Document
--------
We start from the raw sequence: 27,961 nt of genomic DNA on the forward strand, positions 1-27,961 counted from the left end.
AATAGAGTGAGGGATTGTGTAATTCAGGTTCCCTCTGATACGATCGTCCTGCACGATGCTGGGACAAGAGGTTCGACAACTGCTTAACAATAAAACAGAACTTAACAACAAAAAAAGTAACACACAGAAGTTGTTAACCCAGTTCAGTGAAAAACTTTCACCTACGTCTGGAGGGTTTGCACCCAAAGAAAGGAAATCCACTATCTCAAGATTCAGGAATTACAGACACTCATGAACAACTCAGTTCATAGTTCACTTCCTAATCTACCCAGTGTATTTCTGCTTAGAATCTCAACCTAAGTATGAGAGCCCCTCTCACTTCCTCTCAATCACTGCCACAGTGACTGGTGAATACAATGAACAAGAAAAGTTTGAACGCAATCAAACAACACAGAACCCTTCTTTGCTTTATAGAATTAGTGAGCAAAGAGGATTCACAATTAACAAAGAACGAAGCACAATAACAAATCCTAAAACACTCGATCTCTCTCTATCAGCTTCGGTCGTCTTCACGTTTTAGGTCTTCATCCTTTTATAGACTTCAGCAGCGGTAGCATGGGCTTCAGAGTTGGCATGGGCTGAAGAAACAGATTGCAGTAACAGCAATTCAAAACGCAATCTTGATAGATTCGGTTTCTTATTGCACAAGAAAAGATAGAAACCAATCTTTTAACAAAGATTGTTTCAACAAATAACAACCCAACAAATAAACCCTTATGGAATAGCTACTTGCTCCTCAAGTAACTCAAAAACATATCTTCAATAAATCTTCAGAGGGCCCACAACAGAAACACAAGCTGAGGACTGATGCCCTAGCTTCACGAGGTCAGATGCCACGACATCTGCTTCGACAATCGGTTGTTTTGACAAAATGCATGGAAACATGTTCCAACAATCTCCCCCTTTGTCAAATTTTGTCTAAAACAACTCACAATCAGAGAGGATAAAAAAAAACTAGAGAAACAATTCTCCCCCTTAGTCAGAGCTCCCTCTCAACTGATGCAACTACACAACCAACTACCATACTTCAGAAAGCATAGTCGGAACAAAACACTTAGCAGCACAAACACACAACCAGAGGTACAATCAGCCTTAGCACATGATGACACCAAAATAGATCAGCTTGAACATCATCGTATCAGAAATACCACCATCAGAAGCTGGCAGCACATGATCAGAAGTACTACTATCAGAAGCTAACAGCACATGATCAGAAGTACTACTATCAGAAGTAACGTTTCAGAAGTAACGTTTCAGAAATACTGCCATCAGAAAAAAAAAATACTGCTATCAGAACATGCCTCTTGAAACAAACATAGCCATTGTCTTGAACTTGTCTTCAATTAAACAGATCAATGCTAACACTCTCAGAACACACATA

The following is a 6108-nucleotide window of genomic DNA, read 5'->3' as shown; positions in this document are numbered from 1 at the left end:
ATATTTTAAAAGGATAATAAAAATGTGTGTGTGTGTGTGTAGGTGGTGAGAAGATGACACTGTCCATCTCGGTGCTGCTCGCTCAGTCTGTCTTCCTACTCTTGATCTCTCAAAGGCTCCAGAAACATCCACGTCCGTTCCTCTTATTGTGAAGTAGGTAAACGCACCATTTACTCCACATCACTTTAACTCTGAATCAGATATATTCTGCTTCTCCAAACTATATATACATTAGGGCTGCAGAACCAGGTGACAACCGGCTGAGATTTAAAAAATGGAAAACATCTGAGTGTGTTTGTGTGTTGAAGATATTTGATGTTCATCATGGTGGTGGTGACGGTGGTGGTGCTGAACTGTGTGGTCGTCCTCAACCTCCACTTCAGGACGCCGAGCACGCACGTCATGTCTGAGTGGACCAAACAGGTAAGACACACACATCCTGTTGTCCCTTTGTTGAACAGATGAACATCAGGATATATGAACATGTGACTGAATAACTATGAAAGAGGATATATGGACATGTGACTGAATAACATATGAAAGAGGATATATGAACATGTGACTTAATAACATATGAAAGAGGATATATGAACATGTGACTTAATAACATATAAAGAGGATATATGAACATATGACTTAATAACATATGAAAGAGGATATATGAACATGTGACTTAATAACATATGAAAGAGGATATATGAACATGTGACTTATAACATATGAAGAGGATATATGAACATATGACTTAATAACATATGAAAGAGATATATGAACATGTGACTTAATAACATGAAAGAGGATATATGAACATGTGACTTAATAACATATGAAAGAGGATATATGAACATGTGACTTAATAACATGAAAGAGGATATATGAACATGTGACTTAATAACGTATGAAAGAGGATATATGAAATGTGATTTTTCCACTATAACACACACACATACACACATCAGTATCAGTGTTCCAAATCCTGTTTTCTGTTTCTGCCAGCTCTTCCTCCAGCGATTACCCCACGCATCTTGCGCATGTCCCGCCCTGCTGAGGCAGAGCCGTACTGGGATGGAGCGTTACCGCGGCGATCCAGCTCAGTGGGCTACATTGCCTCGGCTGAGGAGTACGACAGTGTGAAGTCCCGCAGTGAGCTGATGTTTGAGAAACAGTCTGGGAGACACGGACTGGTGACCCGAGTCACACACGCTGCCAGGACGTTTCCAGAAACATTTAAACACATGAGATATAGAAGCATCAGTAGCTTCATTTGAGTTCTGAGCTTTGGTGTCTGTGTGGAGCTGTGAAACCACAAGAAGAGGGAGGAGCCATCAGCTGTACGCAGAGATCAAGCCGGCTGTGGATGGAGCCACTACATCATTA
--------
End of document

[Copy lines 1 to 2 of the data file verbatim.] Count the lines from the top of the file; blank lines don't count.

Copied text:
We start from the raw sequence: 27,961 nt of genomic DNA on the forward strand, positions 1-27,961 counted from the left end.
AATAGAGTGAGGGATTGTGTAATTCAGGTTCCCTCTGATACGATCGTCCTGCACGATGCTGGGACAAGAGGTTCGACAACTGCTTAACAATAAAACAGAACTTAACAACAAAAAAAGTAACACACAGAAGTTGTTAACCCAGTTCAGTGAAAAACTTTCACCTACGTCTGGAGGGTTTGCACCCAAAGAAAGGAAATCCACTATCTCAAGATTCAGGAATTACAGACACTCATGAACAACTCAGTTCATAGTTCACTTCCTAATCTACCCAGTGTATTTCTGCTTAGAATCTCAACCTAAGTATGAGAGCCCCTCTCACTTCCTCTCAATCACTGCCACAGTGACTGGTGAATACAATGAACAAGAAAAGTTTGAACGCAATCAAACAACACAGAACCCTTCTTTGCTTTATAGAATTAGTGAGCAAAGAGGATTCACAATTAACAAAGAACGAAGCACAATAACAAATCCTAAAACACTCGATCTCTCTCTATCAGCTTCGGTCGTCTTCACGTTTTAGGTCTTCATCCTTTTATAGACTTCAGCAGCGGTAGCATGGGCTTCAGAGTTGGCATGGGCTGAAGAAACAGATTGCAGTAACAGCAATTCAAAACGCAATCTTGATAGATTCGGTTTCTTATTGCACAAGAAAAGATAGAAACCAATCTTTTAACAAAGATTGTTTCAACAAATAACAACCCAACAAATAAACCCTTATGGAATAGCTACTTGCTCCTCAAGTAACTCAAAAACATATCTTCAATAAATCTTCAGAGGGCCCACAACAGAAACACAAGCTGAGGACTGATGCCCTAGCTTCACGAGGTCAGATGCCACGACATCTGCTTCGACAATCGGTTGTTTTGACAAAATGCATGGAAACATGTTCCAACAATCTCCCCCTTTGTCAAATTTTGTCTAAAACAACTCACAATCAGAGAGGATAAAAAAAAACTAGAGAAACAATTCTCCCCCTTAGTCAGAGCTCCCTCTCAACTGATGCAACTACACAACCAACTACCATACTTCAGAAAGCATAGTCGGAACAAAACACTTAGCAGCACAAACACACAACCAGAGGTACAATCAGCCTTAGCACATGATGACACCAAAATAGATCAGCTTGAACATCATCGTATCAGAAATACCACCATCAGAAGCTGGCAGCACATGATCAGAAGTACTACTATCAGAAGCTAACAGCACATGATCAGAAGTACTACTATCAGAAGTAACGTTTCAGAAGTAACGTTTCAGAAATACTGCCATCAGAAAAAAAAAATACTGCTATCAGAACATGCCTCTTGAAACAAACATAGCCATTGTCTTGAACTTGTCTTCAATTAAACAGATCAATGCTAACACTCTCAGAACACACATA